Addressing Viral Hepatitis in People With Substance Use Disorders
A continuing education course for 7 ces
of reading and taking a post-test on:
Fulfills CA BBS & BOP mandatory substance abuse training and mandated prelicensure requirement
An estimated 3.5–5.3 million people in the United States live with
chronic viral hepatitis (Institute of Medicine [IOM], 2010). Viral
hepatitis is often a silent disease whose symptoms and signs become
evident only after the disease has caused severe liver damage. The
symptoms of hepatitis can take decades to manifest, so many people
who are infected with hepatitis are unaware that they have the disease
and therefore do not seek treatment. As a result, between 2010
and 2020, an estimated 150,000 people in the United States could
die of liver cancer or other hepatitis-related liver disease (IOM,
2010). For many of these people, substance use will be a major factor
that contributes to or worsens their hepatitis-related outcomes.
All people who use or have used illicit substances are at risk of
contracting viral hepatitis. Injection drug use (IDU) is the primary
way of contracting hepatitis C, and people who use substances are at
risk for contracting other forms of viral hepatitis. Substance use disorders
(SUDs) do not cause viral hepatitis, but people can contract
or spread some types of viral hepatitis by sharing needles and other
drug paraphernalia. In people who have chronic hepatitis, continued
use of alcohol contributes to and frequently accelerates liver damage
(Bhattacharya & Shuhart, 2003), increasing the likelihood that the
individuals will develop cirrhosis or liver cancer.
In 2010, the U.S. Department of Health and Human Services (HHS)
convened an interagency working group on viral hepatitis, comprised
of experts throughout HHS to develop a
comprehensive strategy for addressing the
prevention, screening, and treatment of viral
hepatitis, and for improving the coordination
of care and treatment of individuals infected
with viral hepatitis. The working group broadened
the scope of expertise even further by
soliciting information from other government
agencies, professional organizations, community
organizations, and members of the general
public. As a result of many months of work by
this diverse group of experts, HHS recently
released Combating the Silent Epidemic of
Viral Hepatitis: U.S. Department of Health and
Human Services Action Plan for the Prevention,
Care and Treatment of Viral Hepatitis (also
called the Viral Hepatitis Action Plan) (HHS,
This TIP supports the goals and objectives
of the Viral Hepatitis Action Plan by
providing information on the prevention and
treatment of viral hepatitis and by encouraging
behavioral health professionals to recommend
hepatitis screening for their clients who might
be at risk for hepatitis infection.
Viral hepatitis can be prevented and treated.
Counselors, health professionals, and administrators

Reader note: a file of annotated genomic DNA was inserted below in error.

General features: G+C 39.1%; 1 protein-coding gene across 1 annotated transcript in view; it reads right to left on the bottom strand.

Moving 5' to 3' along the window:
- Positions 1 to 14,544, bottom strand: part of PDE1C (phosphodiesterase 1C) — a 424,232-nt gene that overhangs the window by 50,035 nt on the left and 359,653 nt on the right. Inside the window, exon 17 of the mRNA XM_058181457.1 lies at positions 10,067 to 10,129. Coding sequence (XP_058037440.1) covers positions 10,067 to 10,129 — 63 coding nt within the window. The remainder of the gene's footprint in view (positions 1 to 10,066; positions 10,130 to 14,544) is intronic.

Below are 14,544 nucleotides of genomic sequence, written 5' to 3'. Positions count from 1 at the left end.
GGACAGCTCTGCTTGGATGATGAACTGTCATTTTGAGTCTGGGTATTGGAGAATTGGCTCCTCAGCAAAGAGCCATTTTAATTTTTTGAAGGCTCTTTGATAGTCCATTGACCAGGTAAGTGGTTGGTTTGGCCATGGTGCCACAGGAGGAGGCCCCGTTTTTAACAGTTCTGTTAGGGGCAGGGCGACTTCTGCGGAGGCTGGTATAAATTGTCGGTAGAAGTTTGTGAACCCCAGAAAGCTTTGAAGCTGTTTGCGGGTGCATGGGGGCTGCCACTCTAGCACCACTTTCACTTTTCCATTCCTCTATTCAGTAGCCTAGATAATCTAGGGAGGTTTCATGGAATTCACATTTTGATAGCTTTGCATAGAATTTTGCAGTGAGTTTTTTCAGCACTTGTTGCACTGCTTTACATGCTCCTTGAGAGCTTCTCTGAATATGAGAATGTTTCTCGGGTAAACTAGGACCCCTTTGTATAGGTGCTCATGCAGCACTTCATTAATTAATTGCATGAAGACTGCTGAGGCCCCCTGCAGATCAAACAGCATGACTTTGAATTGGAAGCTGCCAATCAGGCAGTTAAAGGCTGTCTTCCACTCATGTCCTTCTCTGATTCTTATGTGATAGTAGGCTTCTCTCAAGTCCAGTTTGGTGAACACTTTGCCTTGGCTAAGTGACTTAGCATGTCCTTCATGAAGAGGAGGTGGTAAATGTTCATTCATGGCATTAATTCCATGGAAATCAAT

in SUD treatment settings play an
important role in promoting the prevention
and treatment of viral hepatitis among their
American Psychological Association to sponsor continuing education for psychologists - www.psychceu.com maintains responsibility for this program and its content.
maintains responsibility for the program.
Due to the wonders of technology, the minute you submit your order over our secure line, it is encrypted, and processed safely and securely by Authorize.net, a secure web processor. Or, if you prefer, call us toll-free 888-777-3773.
You will immediately receive confirmation of your order, your password and how to access the course material. (Please do not block e-mails from firstname.lastname@example.org, email@example.com and firstname.lastname@example.org)
If you ordered an online course, you can begin to take the course immediately.
You will receive instructions, via e-mail, on how to take your test online.
Contact us or call if you need technical support.
Your test will be graded online, so the moment you have passed, you may print out your certificate of completion.
That's it! You are done!
This TIP is organized into two parts:
Treatment Improvement Protocols (TIPs)
Treatment Improvement Protocols (TIPs) are developed by the Center for Substance Abuse
We do adhere to the American Psychological Association's Ethical Principles of Psychologists. Our courses are carefully screened by the Planning Committee to adhere to APA standards. We also require authors who compose Internet courses specifically for us follow APA ethical standards.
Many of our courses contain case material, and may use the methods of qualitative research and analysis, in-depth interviews and ethnographic studies. The psychotherapeutic techniques depicted may include play therapy, sandplay therapy, dream analysis, drawing analysis, client and therapist self-report, etc. The materials presented may be considered non-traditional and may be controversial, and may not have widespread endorsement within the profession. www.psychceu.com maintains responsibility for the program and its content.
All material included in this course is either in the public domain, or used with express permission.
Cost of the 7 unit course is $88